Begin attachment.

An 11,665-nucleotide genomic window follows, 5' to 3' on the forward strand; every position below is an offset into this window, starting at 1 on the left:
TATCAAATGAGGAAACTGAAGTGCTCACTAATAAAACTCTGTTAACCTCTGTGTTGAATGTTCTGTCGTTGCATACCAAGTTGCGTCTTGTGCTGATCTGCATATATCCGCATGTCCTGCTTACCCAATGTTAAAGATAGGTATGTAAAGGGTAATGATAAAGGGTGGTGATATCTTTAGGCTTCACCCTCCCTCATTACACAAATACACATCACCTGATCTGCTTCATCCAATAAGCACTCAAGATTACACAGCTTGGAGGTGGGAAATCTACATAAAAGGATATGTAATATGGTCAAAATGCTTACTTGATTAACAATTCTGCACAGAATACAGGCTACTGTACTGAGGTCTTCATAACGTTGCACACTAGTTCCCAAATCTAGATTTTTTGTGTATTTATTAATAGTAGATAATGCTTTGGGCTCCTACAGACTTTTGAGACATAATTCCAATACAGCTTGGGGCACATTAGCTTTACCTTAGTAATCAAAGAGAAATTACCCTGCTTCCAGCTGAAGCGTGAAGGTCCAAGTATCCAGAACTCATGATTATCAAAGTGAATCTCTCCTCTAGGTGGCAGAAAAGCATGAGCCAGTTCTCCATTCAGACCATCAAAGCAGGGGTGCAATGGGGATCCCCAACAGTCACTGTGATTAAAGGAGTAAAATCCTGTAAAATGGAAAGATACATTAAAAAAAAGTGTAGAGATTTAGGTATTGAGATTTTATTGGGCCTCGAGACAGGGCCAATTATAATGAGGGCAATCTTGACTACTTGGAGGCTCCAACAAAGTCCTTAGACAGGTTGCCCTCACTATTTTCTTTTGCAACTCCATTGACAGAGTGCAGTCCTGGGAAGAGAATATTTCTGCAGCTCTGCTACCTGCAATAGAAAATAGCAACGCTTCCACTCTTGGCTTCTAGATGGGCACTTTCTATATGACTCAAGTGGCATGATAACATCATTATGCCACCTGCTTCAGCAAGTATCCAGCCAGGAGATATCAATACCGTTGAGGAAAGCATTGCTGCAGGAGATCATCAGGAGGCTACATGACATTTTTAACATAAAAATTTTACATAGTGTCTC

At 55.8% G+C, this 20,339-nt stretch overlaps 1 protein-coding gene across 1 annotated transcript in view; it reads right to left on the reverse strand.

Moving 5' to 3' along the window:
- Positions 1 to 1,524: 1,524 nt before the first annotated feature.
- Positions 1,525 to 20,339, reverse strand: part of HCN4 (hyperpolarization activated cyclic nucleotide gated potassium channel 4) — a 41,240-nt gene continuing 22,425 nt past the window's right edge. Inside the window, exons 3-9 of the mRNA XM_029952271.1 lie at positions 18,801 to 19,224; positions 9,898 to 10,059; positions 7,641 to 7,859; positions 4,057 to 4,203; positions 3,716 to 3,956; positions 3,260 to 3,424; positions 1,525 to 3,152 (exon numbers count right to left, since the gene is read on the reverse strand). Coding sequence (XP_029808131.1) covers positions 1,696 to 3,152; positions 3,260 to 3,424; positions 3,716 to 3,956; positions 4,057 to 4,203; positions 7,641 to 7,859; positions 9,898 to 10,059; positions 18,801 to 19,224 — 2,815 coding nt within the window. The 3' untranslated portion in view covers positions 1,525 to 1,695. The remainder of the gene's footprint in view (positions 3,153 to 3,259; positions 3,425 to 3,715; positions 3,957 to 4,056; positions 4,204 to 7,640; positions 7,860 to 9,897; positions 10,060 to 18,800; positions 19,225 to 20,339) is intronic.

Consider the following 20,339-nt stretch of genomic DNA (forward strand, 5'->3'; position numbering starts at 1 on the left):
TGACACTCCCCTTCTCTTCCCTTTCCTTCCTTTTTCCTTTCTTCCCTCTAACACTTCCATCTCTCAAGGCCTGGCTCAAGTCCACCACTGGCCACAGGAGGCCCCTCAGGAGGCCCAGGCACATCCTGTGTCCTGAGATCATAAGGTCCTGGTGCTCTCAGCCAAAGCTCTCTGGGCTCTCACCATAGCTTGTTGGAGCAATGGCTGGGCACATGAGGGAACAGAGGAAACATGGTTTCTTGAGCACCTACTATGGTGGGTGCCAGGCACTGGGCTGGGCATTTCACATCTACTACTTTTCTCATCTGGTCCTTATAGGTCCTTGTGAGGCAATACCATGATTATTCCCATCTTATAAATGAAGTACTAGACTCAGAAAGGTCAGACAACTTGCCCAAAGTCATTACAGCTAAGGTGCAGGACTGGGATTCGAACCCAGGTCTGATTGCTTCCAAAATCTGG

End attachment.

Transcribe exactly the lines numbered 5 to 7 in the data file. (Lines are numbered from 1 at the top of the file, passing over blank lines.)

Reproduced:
- Positions 1 to 1,524: 1,524 nt before the first annotated feature.
- Positions 1,525 to 20,339, reverse strand: part of HCN4 (hyperpolarization activated cyclic nucleotide gated potassium channel 4) — a 41,240-nt gene continuing 22,425 nt past the window's right edge. Inside the window, exons 3-9 of the mRNA XM_029952271.1 lie at positions 18,801 to 19,224; positions 9,898 to 10,059; positions 7,641 to 7,859; positions 4,057 to 4,203; positions 3,716 to 3,956; positions 3,260 to 3,424; positions 1,525 to 3,152 (exon numbers count right to left, since the gene is read on the reverse strand). Coding sequence (XP_029808131.1) covers positions 1,696 to 3,152; positions 3,260 to 3,424; positions 3,716 to 3,956; positions 4,057 to 4,203; positions 7,641 to 7,859; positions 9,898 to 10,059; positions 18,801 to 19,224 — 2,815 coding nt within the window. The 3' untranslated portion in view covers positions 1,525 to 1,695. The remainder of the gene's footprint in view (positions 3,153 to 3,259; positions 3,425 to 3,715; positions 3,957 to 4,056; positions 4,204 to 7,640; positions 7,860 to 9,897; positions 10,060 to 18,800; positions 19,225 to 20,339) is intronic.

Consider the following 20,339-nt stretch of genomic DNA (forward strand, 5'->3'; position numbering starts at 1 on the left):